fbpx Celebrating Rise Up and the voice of youth practitioners - London Youth

09 November 2023

Celebrating the Rise Up programme’s impact on London’s youth practitioners

Last week marked a celebration and farewell to the three-year-funded Rise Up programme. Since its inception in 2020, this remarkable initiative, funded by the Mayor of London’s Violence Reduction Unit (VRU), has supported a powerful transformation in the lives of 268 dedicated youth practitioners.

The challenges facing children and young people across London are as diverse as its neighbourhoods. The Rise Up programme focused on equipping youth workers representing 28 of London’s 32 boroughs with the essential tools and knowledge they need to empower and uplift children and young people affected by trauma and violence.

Led by the collaborative efforts of London Youth in partnership with Leap Confronting Conflict, Power the Fight, and Clore Social Leadership, this programme has successfully bolstered the skills, confidence and experience of 268 dedicated youth workers.  It has provided:

  • a safe haven for self-reflection;
  • a sanctuary where youth workers could dissect and refine their own practices;
  • a platform for networking and skill-sharing;
  • a space where like-minded individuals could unite and learn from each other, collectively elevating the quality of youth work in London.

Beyond the core modules, the programme has also opened doors to further developmental training opportunities. Participants benefited from LEAP’s facilitator training, with some youth practitioners embarking on a JNC Level 3 course. To help take their development to the next level, small grants were made available to practitioners, enabling them to turn their newfound skills and expertise into tangible, impactful projects, and strengthen their skills in fundraising and project management.

Thanks to the Rise Up programme’s success, we’re ensuring that London’s youth workers stand poised to make an even more significant impact in the years to come.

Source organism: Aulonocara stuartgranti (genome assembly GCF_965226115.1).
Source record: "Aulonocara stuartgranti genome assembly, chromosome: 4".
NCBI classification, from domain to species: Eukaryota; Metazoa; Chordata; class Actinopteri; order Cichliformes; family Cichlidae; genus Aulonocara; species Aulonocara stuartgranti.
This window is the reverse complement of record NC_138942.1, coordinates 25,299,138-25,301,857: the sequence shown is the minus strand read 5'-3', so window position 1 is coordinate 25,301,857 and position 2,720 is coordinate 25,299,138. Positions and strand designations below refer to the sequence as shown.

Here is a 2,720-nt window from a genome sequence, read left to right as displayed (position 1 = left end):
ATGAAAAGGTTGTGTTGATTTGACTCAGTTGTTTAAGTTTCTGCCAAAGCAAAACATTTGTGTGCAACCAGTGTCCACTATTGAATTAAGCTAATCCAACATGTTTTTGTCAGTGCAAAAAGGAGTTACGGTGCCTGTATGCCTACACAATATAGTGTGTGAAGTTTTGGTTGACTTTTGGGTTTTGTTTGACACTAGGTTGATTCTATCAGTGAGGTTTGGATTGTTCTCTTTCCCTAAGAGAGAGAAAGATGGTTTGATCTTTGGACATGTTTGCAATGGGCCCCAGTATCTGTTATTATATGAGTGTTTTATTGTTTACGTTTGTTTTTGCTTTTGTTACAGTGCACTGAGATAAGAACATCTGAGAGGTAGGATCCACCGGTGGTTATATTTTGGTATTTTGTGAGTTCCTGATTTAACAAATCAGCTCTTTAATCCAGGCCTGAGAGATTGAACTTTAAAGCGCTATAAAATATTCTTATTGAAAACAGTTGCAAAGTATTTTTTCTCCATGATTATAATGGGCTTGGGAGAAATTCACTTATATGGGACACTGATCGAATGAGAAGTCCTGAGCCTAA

Evidence sessions with the London Assembly Police and Crime Committee


London Youth was delighted to have our CEO Pauline Daniyan address the London Assembly Police and Crime Committee on a panel last week.

This was a dedicated session on the causes of youth violence in London, and a discussion on working with the Met Police and other partners around potential solutions.

It was also an exciting opportunity to champion our Rise Up youth practitioners during a second panel. As frontline youth workers, they were able to contribute their expertise and a wealth of lived experiences, unwavering passion, and commitment to young people’s wellbeing.

Main points outlined to the Committee 

  • Youth violence is often a demonstration of an unmet need, and harm begets harm.
  • Policy makers need a contextualised understanding of young people.
  • Complex causes of violence including poverty and lack of opportunity
  • Children and young people have the right to play – this is enshrined in international law.
  • We need to address the decline in opportunities that are giving rise to depression and frustration.
  • Through play, children and young people are supported to regulate their emotions. This non-formal education is an essential part of a child’s life and development.
  • Adults often misconstrue play as anti-social behaviour when they see young people in environments such as in parks. Groups of young people are often seen as a nuisance, and are the focus of misplaced fear.
  • Youth workers are often dealing with intergenerational trauma from migration. Many young people have fled war to safety in the UK.  In reality, they are more vulnerable and susceptible to exploitation, and need support to re-learn how UK systems work and how they can contribute to society.
  • The rhetoric around refugees can be dehumanising and damaging. Youth workers hold space for these young people, helping them feel part of a community. But it takes time to build this trust and tackle the inequalities.
  • Youth workers should be consulted when there are problems that arise at school with young people that they know in their communities. Ideally this should be integral to closer working between youth practitioners in active, preventative collaboration with schools to help avert crises.

We hope to keep the dialogue going with our Rise Up alumni, and ensure they retain a policy-shaping role within London Youth.

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